Alumnus Bruce Buckingham sat in Christ’s Chapel as a student, and, later in his career, found himself communicating as launch control during the 2003 Space Shuttle Columbia disaster.
“I was the voice of launch control for the Columbia shuttle. I had gotten to know [the astronauts] pretty well. It was pretty tough going through that experience,” Buckingham said of the disaster when the Columbia broke apart just before re-entering the atmosphere, killing all seven crew members on board.
Buckingham, a 1978 graduate with a degree in psychology, said he valued his time as a student at ORU.
“I actually have some very fond memories of being a student at ORU,” Buckingham said. “It was a pretty exciting time meeting Christians from all over the world and getting to understand what the movement of the Holy Spirit’s all about. My interaction with people at Oral Roberts was hugely instrumental in my being successful at NASA.”
After graduating, Buckingham moved to Washington, D.C. and became a senior legislative assistant for seven years for U.S. Senator Bill Nelson of Florida. During his time in D.C., Buckingham tracked legislation and policy affecting NASA.
He moved back to Florida and applied for a position at the Kennedy Space Center. Buckingham started at NASA in 1985 as a media specialist. He worked his way up and eventually became the news chief and head of media relations at NASA.
Buckingham counts the 2003 Space Shuttle Columbia disaster as one of the defining moments of his career.
“I was looking forward to getting them back home,” he said. “We were devastated when they didn’t make it.”
Buckingham worked exceptionally hard during the time of the explosion. He worked 20-hour days, dealing with multiple media outlets and going live on national television in the morning, noon and evening editions. In 2004, the Rotary National Award for Space Achievement Foundation awarded Buckingham “The Space Communicator” award for his work following the Columbia explosion.
“I was honored to receive [the award] on behalf of the entire team,” Buckingham said. “I got to sit next to another gentleman who was receiving a similar award, Neil Armstrong. It was kind of cool to be right next to him during the whole process.”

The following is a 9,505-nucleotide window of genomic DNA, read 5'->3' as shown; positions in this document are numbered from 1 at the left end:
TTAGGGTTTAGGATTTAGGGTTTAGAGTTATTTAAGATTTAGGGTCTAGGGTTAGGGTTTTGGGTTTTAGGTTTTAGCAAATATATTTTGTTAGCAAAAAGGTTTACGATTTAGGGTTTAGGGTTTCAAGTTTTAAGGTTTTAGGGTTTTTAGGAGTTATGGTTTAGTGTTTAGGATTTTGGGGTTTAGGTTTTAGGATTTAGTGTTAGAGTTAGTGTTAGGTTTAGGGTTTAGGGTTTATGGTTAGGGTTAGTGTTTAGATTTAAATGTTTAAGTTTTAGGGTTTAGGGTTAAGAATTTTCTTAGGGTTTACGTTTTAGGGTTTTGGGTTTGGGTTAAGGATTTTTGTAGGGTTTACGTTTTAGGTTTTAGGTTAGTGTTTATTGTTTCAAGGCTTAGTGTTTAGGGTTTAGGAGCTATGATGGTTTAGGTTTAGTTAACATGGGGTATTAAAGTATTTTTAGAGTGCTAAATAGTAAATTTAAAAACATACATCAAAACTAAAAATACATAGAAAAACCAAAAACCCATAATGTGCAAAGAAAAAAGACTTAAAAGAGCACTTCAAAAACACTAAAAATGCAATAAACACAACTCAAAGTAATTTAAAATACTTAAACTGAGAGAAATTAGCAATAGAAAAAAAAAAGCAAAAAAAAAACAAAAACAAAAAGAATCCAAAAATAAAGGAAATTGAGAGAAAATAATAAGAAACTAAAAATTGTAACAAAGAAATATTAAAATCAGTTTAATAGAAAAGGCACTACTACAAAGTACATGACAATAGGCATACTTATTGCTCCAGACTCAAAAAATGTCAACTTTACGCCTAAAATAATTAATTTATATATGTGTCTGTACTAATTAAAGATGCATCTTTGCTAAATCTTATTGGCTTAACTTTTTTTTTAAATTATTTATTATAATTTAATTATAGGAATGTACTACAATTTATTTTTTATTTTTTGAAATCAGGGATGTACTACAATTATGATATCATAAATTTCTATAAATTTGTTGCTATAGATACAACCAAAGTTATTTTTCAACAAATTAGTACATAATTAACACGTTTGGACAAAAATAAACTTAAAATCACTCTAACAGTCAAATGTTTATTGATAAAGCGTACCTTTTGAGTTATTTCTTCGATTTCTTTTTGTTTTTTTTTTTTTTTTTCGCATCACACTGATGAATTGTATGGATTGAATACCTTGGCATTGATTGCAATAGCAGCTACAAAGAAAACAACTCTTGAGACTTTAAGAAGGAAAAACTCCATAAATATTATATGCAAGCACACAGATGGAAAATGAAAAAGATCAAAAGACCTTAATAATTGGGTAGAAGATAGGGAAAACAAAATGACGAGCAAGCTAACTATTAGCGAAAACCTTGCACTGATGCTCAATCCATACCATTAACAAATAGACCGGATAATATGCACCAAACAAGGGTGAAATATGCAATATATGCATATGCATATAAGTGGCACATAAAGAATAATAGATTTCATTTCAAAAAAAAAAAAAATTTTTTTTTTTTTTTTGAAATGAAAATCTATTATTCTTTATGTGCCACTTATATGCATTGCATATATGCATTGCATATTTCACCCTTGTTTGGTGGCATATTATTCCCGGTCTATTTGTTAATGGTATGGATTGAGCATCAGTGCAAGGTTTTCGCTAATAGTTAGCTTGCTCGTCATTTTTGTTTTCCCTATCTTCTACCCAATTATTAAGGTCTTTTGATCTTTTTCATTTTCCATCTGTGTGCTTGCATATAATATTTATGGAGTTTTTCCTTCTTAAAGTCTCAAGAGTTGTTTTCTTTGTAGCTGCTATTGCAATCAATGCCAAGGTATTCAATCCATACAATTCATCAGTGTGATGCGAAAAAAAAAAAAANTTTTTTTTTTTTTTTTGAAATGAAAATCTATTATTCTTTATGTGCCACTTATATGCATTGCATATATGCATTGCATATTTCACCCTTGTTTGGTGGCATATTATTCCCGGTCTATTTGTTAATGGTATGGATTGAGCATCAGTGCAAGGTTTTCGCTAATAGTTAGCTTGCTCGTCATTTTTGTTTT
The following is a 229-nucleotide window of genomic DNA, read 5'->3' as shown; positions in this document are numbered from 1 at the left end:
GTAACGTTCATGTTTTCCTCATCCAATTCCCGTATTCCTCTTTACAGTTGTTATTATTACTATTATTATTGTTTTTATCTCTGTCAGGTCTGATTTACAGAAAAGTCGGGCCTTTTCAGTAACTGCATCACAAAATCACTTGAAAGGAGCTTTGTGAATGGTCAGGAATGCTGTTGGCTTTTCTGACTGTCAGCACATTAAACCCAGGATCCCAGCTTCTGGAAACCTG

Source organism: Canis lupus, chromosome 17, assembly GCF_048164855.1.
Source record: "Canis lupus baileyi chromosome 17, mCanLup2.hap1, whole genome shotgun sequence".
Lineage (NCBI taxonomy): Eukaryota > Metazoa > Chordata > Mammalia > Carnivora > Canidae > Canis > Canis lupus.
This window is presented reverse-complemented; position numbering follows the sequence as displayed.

Buckingham’s legislative work in Senator Nelson’s office helped in the process of keeping projects like the Hubble Space Telescope and the Mars Observer alive.
“Both of those projects were at risk of being cut at one time,” Buckingham said. “It was part of my job to ensure that we could get funding for those programs. We worked pretty diligently to make sure that they kept on track.”
Buckingham says what he learned at NASA helped him later in life. He founded Jamie Buckingham ministries in memory of his late father, a pastor who traveled the world and authored several books.
“I’ve learned a lot in my career and the culmination of all that led to me to the ministry I’m in now,” he said.
After his father passed away, Buckingham collected all of his father’s teaching materials, sermons and books. He continues to publish his father’s materials online and put books back into publication.
In addition to his ministry, Buckingham recently wrote a novel called “The Last Snowman in Paris.” Taking from his experiences in the U.S. Capitol, Buckingham’s fictional character is an apathetic congressman who finds himself on a life-changing adventure in Paris.
Buckingham has accomplished much during his career, and he hopes to accomplish even more in his lifetime.
“I always tell people it wasn’t me,” Buckingham said. “All I’m doing is following the Lord. All I’m doing is trying to hear what God’s telling me to do and do what he tells me to do.”